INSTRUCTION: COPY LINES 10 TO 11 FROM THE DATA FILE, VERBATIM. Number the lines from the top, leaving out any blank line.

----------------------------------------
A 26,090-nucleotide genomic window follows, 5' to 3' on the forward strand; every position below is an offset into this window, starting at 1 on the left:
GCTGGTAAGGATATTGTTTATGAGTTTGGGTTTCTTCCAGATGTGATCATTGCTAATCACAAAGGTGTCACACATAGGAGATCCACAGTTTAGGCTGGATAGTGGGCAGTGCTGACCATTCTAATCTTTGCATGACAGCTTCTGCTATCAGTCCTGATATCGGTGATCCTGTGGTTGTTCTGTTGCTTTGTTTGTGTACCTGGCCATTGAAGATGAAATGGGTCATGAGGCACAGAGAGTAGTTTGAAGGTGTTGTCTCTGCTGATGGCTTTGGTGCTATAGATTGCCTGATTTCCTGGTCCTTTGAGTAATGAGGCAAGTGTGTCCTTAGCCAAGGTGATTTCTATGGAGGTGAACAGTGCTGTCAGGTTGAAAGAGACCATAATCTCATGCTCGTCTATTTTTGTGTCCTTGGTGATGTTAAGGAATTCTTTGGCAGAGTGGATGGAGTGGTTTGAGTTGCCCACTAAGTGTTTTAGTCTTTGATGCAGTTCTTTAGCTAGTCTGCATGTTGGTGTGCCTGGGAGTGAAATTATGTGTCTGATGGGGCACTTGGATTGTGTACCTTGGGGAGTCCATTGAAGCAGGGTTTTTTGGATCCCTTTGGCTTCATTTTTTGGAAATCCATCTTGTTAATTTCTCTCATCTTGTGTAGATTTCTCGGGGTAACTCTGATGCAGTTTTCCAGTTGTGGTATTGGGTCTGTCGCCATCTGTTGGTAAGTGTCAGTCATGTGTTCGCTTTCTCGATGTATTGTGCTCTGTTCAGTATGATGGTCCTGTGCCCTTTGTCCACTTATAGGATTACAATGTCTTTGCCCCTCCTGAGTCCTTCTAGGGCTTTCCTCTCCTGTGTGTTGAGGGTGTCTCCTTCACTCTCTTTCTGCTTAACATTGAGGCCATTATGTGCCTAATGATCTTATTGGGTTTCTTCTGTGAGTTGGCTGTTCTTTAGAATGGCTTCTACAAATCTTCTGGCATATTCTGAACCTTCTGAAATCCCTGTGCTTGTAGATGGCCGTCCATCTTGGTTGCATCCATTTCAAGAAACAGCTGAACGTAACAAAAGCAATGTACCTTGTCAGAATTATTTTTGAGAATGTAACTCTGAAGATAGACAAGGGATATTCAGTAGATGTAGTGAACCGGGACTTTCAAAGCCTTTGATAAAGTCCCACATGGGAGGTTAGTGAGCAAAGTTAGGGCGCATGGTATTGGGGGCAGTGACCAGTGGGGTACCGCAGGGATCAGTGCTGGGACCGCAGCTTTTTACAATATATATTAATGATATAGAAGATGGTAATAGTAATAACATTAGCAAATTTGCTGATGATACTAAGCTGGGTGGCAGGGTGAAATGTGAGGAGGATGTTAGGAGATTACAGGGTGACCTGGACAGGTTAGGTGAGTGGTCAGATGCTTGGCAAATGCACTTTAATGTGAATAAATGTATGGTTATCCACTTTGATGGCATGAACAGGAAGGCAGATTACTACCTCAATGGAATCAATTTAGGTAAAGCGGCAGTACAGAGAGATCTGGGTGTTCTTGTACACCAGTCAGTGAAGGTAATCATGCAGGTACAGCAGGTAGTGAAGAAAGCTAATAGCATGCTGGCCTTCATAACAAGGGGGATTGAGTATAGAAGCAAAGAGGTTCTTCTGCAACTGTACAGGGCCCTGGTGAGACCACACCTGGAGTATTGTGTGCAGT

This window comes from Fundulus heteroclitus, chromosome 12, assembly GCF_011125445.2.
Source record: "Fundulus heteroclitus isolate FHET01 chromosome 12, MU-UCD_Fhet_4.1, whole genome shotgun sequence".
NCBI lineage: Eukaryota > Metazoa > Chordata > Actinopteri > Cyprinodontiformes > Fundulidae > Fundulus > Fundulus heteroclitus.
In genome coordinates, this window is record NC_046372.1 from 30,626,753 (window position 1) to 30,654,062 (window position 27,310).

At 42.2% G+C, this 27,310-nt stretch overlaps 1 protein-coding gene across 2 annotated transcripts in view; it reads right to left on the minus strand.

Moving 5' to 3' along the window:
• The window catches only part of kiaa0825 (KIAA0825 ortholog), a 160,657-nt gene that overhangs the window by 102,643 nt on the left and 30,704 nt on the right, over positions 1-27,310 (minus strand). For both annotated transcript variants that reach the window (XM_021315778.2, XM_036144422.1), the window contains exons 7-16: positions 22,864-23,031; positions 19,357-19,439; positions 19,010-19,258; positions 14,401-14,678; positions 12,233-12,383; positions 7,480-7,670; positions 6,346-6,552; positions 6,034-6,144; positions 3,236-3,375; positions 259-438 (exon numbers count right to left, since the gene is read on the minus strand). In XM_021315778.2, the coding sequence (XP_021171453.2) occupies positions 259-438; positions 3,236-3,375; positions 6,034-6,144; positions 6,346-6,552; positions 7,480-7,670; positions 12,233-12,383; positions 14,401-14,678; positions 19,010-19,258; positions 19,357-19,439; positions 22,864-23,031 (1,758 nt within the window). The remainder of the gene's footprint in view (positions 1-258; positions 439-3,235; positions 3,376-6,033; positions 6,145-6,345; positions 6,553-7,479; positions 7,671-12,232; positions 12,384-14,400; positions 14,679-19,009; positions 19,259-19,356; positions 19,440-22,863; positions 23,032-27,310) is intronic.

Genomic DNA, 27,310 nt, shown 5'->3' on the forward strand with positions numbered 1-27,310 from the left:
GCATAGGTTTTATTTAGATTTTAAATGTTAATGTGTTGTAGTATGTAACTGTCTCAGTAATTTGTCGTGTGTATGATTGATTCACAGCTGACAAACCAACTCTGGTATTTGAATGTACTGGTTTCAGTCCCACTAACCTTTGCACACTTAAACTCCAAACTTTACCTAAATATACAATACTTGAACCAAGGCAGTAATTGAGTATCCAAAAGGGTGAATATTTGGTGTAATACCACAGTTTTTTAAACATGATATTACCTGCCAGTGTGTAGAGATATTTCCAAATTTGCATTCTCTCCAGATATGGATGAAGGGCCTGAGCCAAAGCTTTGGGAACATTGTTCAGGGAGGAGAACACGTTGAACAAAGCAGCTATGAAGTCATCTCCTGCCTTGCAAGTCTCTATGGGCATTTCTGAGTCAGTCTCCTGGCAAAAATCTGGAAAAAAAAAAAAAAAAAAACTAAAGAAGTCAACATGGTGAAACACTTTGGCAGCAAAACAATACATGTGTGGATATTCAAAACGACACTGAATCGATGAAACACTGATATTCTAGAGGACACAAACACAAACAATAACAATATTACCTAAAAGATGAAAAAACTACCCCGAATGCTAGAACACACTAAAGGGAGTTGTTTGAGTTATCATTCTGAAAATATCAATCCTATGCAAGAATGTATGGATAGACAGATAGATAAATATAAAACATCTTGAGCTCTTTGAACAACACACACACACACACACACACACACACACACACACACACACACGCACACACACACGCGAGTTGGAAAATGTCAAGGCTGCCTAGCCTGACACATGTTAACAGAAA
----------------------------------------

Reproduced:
Genomic DNA, 27,310 nt, shown 5'->3' on the forward strand with positions numbered 1-27,310 from the left:
GCATAGGTTTTATTTAGATTTTAAATGTTAATGTGTTGTAGTATGTAACTGTCTCAGTAATTTGTCGTGTGTATGATTGATTCACAGCTGACAAACCAACTCTGGTATTTGAATGTACTGGTTTCAGTCCCACTAACCTTTGCACACTTAAACTCCAAACTTTACCTAAATATACAATACTTGAACCAAGGCAGTAATTGAGTATCCAAAAGGGTGAATATTTGGTGTAATACCACAGTTTTTTAAACATGATATTACCTGCCAGTGTGTAGAGATATTTCCAAATTTGCATTCTCTCCAGATATGGATGAAGGGCCTGAGCCAAAGCTTTGGGAACATTGTTCAGGGAGGAGAACACGTTGAACAAAGCAGCTATGAAGTCATCTCCTGCCTTGCAAGTCTCTATGGGCATTTCTGAGTCAGTCTCCTGGCAAAAATCTGGAAAAAAAAAAAAAAAAAAACTAAAGAAGTCAACATGGTGAAACACTTTGGCAGCAAAACAATACATGTGTGGATATTCAAAACGACACTGAATCGATGAAACACTGATATTCTAGAGGACACAAACACAAACAATAACAATATTACCTAAAAGATGAAAAAACTACCCCGAATGCTAGAACACACTAAAGGGAGTTGTTTGAGTTATCATTCTGAAAATATCAATCCTATGCAAGAATGTATGGATAGACAGATAGATAAATATAAAACATCTTGAGCTCTTTGAACAACACACACACACACACACACACACACACACACACACACACACACGCACACACACACGCGAGTTGGAAAATGTCAAGGCTGCCTAGCCTGACACATGTTAACAGAAA